Immune Status is Prognostic for Poor Survival in Colorectal Cancer

Dawn O'Shea

July 24, 2020

A study by researchers in Northern Ireland, Scotland, and England indicates a significant relationship between tumour hypoxia, the immune response, and prognosis in colorectal cancer (CRC).

The study, published in the journal Cellular and Molecular Biology, evaluated overall survival in CRC by immune (CD3, CD4, CD8, CD20, and FOXP3) and immune-checkpoint (ICOS, IDO-1, and PD-L1) biomarkers.

The research revealed that determining immune-cold tumours by combined low-density cell counts of CD3, CD4 and CD8 immunohistochemistry was the best prognosticator across stage II-IV colorectal cancer (CRC), particularly in patients with stage IV disease (HR 1.98; 95% CI 1.47-2.67).

These immune-cold CRCs were associated with tumour hypoxia, confirmed using CAIX immunohistochemistry (P=0.0009).

The authors said this may mediate disease progression through common biology (KRAS mutations, CRIS-B subtype, and SPP1 mRNA overexpression).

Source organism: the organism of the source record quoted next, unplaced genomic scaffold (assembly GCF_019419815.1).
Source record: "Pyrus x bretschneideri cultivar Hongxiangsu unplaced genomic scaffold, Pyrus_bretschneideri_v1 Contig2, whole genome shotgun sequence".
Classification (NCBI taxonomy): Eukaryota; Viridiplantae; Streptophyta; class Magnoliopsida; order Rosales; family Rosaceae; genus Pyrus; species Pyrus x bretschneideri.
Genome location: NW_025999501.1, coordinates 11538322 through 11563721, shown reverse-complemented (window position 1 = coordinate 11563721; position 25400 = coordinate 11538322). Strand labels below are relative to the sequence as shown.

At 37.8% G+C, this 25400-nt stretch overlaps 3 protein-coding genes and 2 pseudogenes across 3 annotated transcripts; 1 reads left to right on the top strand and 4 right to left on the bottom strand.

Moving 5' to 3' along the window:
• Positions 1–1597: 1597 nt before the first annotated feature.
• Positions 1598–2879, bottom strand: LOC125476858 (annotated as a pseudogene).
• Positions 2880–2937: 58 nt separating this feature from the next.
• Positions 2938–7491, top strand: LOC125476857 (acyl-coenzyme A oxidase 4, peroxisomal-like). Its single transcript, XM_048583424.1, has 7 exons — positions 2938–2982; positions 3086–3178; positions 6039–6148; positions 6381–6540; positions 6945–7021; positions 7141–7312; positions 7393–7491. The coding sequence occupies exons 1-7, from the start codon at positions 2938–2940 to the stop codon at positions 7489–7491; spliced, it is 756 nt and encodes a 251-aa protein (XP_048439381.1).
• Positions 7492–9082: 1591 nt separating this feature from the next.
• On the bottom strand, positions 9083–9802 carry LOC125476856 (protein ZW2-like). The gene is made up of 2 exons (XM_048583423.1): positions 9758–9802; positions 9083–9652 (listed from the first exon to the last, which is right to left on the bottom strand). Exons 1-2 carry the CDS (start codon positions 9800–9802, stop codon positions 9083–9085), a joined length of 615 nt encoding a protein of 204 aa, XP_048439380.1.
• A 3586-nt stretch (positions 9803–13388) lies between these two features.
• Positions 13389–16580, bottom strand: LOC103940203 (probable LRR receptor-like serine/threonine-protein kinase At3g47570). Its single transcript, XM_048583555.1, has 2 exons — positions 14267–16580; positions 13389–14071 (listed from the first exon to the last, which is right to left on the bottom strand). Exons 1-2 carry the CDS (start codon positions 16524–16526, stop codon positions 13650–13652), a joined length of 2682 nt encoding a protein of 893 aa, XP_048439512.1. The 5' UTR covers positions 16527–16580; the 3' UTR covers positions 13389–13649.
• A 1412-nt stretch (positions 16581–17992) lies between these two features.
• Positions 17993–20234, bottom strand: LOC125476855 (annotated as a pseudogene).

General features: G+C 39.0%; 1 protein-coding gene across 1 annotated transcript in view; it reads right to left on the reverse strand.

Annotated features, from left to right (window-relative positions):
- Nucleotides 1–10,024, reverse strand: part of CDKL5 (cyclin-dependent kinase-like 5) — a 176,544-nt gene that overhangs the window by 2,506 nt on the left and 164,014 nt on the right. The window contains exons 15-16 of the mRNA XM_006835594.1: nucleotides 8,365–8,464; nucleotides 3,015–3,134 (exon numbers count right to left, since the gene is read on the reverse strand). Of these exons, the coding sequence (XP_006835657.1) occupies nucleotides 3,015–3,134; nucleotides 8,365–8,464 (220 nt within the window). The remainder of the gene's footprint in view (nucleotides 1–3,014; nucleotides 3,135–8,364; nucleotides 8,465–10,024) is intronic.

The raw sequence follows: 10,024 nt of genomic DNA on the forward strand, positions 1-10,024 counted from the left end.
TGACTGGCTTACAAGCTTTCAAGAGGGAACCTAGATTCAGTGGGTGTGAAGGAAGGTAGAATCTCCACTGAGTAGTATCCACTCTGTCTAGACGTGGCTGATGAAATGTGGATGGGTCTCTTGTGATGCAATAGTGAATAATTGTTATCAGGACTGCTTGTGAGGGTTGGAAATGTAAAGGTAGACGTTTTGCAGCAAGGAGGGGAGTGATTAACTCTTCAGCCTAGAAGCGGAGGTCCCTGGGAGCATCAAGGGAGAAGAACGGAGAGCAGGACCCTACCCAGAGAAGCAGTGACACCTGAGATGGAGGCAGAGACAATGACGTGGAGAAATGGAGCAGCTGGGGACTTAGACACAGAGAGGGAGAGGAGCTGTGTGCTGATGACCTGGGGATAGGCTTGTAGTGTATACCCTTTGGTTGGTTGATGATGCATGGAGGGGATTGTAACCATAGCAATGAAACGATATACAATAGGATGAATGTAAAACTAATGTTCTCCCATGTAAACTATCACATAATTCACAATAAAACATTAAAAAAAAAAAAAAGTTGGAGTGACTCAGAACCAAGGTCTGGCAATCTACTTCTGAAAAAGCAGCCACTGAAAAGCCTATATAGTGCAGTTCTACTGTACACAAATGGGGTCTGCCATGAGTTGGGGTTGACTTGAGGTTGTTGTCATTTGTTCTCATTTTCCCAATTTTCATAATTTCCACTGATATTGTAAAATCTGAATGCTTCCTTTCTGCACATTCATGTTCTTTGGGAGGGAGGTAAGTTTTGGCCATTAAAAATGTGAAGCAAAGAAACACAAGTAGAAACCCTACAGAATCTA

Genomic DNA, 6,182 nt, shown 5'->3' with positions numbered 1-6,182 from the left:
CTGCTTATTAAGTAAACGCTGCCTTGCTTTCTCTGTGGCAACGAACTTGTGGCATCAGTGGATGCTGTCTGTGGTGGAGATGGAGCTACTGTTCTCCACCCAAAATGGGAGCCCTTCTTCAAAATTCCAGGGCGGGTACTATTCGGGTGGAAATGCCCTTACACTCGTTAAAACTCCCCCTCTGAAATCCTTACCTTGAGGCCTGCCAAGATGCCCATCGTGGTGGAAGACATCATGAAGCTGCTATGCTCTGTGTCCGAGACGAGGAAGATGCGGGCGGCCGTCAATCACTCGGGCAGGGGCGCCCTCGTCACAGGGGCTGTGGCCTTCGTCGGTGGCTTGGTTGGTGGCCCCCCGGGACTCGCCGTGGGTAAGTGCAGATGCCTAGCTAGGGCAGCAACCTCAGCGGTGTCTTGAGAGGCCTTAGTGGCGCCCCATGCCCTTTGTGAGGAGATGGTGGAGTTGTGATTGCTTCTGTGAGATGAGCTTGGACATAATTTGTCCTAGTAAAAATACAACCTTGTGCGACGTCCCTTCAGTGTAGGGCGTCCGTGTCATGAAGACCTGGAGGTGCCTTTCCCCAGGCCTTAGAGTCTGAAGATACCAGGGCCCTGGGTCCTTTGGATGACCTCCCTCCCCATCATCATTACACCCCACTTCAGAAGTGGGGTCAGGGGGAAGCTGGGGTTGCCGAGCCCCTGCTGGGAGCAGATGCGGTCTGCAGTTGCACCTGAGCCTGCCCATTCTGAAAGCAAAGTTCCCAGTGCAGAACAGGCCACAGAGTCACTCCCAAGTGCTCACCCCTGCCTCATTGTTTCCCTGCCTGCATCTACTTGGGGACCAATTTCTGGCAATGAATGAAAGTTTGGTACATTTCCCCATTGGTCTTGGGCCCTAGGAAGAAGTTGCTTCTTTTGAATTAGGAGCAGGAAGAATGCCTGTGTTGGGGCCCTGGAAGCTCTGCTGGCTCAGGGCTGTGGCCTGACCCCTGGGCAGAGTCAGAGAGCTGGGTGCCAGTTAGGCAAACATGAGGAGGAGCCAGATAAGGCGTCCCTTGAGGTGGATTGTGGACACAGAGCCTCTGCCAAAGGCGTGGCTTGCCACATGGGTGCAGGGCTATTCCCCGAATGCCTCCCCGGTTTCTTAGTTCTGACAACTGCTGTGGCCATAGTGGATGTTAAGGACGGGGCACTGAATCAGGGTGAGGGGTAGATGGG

“Given the significantly poorer survival of immune-cold CRC patients, these data illustrate that assessment of CD4-expressing cells complements low CD3 and CD8 immunohistochemical quantification in the tumour bulk, potentially facilitating immunophenotyping of patient biopsies to predict prognosis. In addition, we found immune-cold CRCs to associate with a difficult-to-treat, poor prognosis hypoxia signature, indicating that these patients may benefit from hypoxia-targeting clinical trials,” the authors concluded.

Craig SG, Humphries MP, Alderdice M, Bingham V, Richman SD, Loughrey MB, Coleman HG, Viratham-Pulsawatdi A, McCombe K, Murray GI, Blake A, Domingo E, Robineau J, Brown L, Fisher D, Seymour MT, Quirke P, Bankhead P, McQuaid S, Lawler M, McArt DG, Maughan TS, James JA, Salto-Tellez M. Immune status is prognostic for poor survival in colorectal cancer patients and is associated with tumour hypoxia. Br J Cancer. 2020 Jul 20 [Epub ahead of print]. doi: 10.1038/s41416-020-0985-5. PMID: 32684627 View abstract. 

This article originally appeared on Univadis, part of the Medscape Professional Network.


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